The Importance of Multi-Factor Authentication
Have you ever had to enter a code that you received by email or text to log in to an account? This is one example of multi-factor authentication. Most people have likely used multi-factor authentication before but may not have known its official name or even its purpose. MFA requires users to enter their credentials in more than one way to log in or access their account. There are five different factors that can be combined for use of MFA:
Something you know (username and password)
Something you have (an item the user physically carries with them)
Something you are (biometrics: fingerprints, face scan, etc.)
Somewhere you are (geo location, on premises)
Something you do (keystroke patterns)
MFA is a useful tool that provides an added layer of protection to your accounts. Enabling MFA ensures that unauthorized users cannot access your account or information without the codes that are sent directly to your device, email, phone number, etc. To be effective, it is imperative that you do not share your MFA codes with anyone. Please note that the university will never ask for your MFA codes or passwords.
Devices and accounts that do not have MFA enabled are at a much higher risk of being targeted, since all that is required to log in is a username and password. If your login credentials are compromised, your account and any information or data stored there will be as well. Enabling MFA will ensure no one is allowed to access your account without a combination of the items listed above.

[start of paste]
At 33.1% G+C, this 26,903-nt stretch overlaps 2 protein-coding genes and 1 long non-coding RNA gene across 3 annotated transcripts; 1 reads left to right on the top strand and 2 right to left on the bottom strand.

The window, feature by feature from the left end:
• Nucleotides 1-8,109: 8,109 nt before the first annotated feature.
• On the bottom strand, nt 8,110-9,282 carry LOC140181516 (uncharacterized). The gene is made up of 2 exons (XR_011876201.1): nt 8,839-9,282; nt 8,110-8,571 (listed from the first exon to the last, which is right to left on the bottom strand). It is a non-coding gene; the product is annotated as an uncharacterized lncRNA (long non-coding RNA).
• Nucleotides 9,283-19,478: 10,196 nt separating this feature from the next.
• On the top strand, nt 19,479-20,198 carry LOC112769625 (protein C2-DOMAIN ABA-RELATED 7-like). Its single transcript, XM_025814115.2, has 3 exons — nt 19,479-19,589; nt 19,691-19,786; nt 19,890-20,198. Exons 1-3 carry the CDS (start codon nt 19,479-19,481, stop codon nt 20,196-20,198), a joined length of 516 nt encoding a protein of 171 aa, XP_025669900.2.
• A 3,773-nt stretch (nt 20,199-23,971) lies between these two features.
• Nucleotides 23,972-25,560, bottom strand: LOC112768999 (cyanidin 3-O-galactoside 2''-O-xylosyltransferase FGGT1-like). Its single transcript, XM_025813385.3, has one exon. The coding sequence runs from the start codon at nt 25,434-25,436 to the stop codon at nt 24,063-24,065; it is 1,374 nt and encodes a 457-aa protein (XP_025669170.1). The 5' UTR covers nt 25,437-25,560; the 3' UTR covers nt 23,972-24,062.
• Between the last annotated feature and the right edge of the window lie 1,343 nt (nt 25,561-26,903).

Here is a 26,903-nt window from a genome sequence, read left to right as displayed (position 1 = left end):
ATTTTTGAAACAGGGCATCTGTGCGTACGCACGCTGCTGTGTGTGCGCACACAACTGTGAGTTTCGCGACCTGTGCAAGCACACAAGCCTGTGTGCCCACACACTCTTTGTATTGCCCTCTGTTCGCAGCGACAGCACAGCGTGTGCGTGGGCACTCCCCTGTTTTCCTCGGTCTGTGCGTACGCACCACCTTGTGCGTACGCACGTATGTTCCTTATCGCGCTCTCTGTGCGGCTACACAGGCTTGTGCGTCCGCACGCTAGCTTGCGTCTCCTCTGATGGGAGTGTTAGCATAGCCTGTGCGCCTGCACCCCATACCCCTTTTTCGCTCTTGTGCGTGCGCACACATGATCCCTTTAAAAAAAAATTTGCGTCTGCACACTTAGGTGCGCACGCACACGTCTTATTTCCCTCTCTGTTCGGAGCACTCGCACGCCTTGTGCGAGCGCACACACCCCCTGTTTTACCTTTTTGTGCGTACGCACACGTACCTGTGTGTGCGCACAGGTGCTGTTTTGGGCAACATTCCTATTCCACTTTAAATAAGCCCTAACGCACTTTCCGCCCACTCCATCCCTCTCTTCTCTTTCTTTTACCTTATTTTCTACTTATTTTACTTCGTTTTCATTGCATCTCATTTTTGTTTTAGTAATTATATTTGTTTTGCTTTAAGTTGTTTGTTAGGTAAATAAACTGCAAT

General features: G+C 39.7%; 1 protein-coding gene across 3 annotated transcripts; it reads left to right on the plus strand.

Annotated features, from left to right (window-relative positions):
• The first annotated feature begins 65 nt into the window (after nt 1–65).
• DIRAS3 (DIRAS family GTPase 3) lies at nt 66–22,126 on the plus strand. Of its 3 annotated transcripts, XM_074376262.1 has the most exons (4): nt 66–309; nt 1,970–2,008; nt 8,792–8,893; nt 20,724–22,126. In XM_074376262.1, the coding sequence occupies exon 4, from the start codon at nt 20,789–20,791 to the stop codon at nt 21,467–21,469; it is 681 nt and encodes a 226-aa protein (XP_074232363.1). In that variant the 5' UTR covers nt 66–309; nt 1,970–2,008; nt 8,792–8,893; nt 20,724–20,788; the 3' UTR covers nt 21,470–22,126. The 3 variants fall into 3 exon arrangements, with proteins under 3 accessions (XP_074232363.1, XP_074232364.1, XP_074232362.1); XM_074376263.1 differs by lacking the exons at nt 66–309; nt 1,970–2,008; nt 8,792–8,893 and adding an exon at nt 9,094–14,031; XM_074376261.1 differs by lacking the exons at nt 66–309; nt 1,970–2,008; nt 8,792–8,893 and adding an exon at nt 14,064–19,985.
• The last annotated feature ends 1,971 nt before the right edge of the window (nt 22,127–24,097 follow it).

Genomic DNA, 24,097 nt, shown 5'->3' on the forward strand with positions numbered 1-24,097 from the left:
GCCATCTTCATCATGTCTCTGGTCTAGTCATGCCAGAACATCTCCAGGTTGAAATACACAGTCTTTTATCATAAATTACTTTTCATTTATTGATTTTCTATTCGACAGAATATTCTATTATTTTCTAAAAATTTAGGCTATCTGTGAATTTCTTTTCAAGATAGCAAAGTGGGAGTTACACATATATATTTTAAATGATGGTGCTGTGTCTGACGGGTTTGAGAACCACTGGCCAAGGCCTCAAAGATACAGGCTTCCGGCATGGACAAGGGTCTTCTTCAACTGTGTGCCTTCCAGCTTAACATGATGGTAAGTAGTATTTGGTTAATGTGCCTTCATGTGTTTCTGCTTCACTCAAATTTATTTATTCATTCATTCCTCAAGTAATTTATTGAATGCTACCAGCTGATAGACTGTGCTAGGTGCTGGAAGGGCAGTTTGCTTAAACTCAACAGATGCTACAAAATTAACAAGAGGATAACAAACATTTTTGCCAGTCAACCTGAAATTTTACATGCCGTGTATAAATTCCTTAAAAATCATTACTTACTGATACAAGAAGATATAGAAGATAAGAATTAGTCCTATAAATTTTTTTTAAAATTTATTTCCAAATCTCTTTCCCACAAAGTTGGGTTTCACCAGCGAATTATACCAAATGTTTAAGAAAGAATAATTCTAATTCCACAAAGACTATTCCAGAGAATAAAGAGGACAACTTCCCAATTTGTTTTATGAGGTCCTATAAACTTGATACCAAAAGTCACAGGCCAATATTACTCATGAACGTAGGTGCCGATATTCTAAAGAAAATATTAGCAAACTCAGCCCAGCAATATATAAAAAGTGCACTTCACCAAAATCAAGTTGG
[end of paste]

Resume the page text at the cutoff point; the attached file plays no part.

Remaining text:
Setting up MFA on your devices is a quick and easy process that will increase the security of your accounts and information. Make sure your security information and security settings are up to date. For additional assistance, please contact the IT Help Desk online or at 479-575-2905.
October is National Cybersecurity Awareness Month! The month of October is dedicated to providing resources and awareness to help people around the country stay safe online. Everyone can take simple steps to protect themselves when using technology and the internet such as identifying and reporting phishing emails, using MFA and keeping your software updated. For more tips and information on how you can stay cyber safe, visit the IT Services cybersecurity checklist or the Cybersecurity & Infrastructure Security Agency (CISA).
The U of A will bring home a national award again this year from the University Professional and Continuing Education Association, and eight U of A staff members will showcase their expertise in presentations.
The Movement student showcase will be performed in the Nadine Baum Studios, 505 W. Spring St., Fayetteville, on Saturday and Sunday, Dec. 2-3, with shows at 2 p.m. and 7 p.m. each day. Get tickets now.
Mostafa Mahmoudi, a doctoral student in chemistry, placed first; Christina Barnes, a doctoral student psychology, placed second; and Kindler Norman, a doctoral student in physics, won the People Choice Award.
Lindsey Aloia, associate dean for international education and associate professor of communication, has been awarded the 2023 Gerald R. Miller Book Award from The National Communication Association.
Applications for spring 2024 scholarships may be submitted via the application link on the Staff Senate Scholarships website. The deadline for submission is 5 p.m. this Friday.